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Economy: Fiscal Cliff Looming Over Illinois Lawmakers

Fiscal Year 2013 Budget Briefing (201202130001HQ)
Fiscal Year 2013 Budget Briefing (201202130001HQ) (Photo credit: nasa hq photo)

The package of tax increases and spending cuts known as the ‘‘fiscal cliff’’ takes effect in January unless Congress passes a budget deal by then. The economy would be hit so hard that it would likely sink into recession in the first half of 2013, economists say.

Illinois’ Democratic lawmakers are facing their own description of the fiscal cliff with the state’s impending financial crisis, including $139 billion in debt, with permanently higher tax rates on personal income.

Assistant Majority Leader Dick Durbin said in a statement, “The only way Congress can avoid the so-called fiscal cliff is through a balanced approach that cuts spending and raises revenue while asking millionaires and billionaires to pay their fair share.”

Economists say Americans have two reasons to worry: their taxes would go up and the fiscal cliff could cause a second recession that will threaten millions of jobs.

Illinois has America’s second-largest public debt per capita, $9,624, including state and local borrowing, according to the State Budget Crisis Task Force.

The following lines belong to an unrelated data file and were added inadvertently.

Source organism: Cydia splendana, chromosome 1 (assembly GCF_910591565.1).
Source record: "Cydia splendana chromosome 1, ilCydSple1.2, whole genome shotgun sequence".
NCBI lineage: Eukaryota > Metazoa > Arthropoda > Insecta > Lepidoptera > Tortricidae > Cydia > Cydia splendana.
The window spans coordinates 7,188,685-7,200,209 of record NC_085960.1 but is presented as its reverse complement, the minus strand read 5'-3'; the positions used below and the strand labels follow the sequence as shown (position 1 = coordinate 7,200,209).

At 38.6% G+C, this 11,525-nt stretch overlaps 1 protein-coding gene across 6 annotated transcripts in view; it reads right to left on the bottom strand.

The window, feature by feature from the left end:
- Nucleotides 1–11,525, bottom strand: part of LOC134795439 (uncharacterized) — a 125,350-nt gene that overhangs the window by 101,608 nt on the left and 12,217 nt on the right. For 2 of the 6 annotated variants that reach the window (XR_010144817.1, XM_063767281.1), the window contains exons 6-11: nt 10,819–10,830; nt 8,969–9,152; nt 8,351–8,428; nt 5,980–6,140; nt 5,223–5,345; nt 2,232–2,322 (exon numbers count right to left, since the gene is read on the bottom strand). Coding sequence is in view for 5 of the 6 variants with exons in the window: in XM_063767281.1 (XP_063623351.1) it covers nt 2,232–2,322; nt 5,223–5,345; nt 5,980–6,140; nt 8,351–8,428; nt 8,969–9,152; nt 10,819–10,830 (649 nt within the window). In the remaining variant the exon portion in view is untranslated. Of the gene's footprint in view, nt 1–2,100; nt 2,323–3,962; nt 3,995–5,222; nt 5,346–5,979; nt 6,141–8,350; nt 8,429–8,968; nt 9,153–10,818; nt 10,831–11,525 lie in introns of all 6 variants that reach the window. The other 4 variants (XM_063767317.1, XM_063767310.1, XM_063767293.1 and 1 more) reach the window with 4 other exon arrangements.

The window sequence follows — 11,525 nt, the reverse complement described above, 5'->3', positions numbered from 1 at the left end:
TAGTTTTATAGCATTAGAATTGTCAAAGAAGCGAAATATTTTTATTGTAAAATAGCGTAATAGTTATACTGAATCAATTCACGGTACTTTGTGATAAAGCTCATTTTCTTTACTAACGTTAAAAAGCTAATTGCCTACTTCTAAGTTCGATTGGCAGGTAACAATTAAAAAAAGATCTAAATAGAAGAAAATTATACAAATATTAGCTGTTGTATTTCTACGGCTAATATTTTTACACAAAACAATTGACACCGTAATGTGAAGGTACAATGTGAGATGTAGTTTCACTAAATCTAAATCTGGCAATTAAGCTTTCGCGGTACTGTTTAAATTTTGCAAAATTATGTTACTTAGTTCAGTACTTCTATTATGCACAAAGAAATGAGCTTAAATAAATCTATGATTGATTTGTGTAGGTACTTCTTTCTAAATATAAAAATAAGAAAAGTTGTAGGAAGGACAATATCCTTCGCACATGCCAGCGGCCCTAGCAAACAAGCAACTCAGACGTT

Chairman of the Federal Reserve, Ben Bernanke, stressed Tuesday, Nov. 20, the importance of a resolution to the fiscal cliff at The Economic Club of New York. 

Economists, including Bernanke, describe Jan. 1 as an economic disaster if Congress doesn’t reach a compromise to cut the U.S. debt.

“A fiscal shock of that size would send the economy toppling back into recession,” Bernanke said.

In 2011, Illinois’ flat 3 percent individual income tax rate was raised to 5 percent, with the rate scheduled to fall to 3.75 percent in 2014. The 4.8 percent corporate tax rate jumped to 7 percent and was to drop to 5.25 percent in 2014. Lawmakers also put a 2 percent cap on annual spending growth through fiscal year 2015.

Public Information Officer at Illinois’ Department of Revenue, Susan Hofer, stated, “If in fact the federal government does not take action to keep low tax cuts in place, then we go back to the tax rates that were in effect in 2000.”

State officials warned that Illinois stands to lose more than $1 billion if Congress and President Barack Obama cannot reach an agreement to prevent the fiscal cliff brought on by preset tax increases and budget cuts.

Hofer said, however, “If the worst were to happen, and Congress were not to act on either of the tax rates, worst case scenario is the state could lose $800 million in tax  revenue in Fiscal ’14.”

The latest national survey by the Pew Research Center for the People & the Press, conducted Nov. 15-18 among 1,002 adults, finds that nearly identical percentages of Republicans, 36 percent, and Democrats, 35 percent, say they very closely followed the debate over the automatic spending cuts and tax increases that will take effect at the beginning of next year unless the president and Congress act.

According to State Budget Solutions (SBS), state government debt amounts to $13,425 for every American and $37,486 for every private sector worker in this country.

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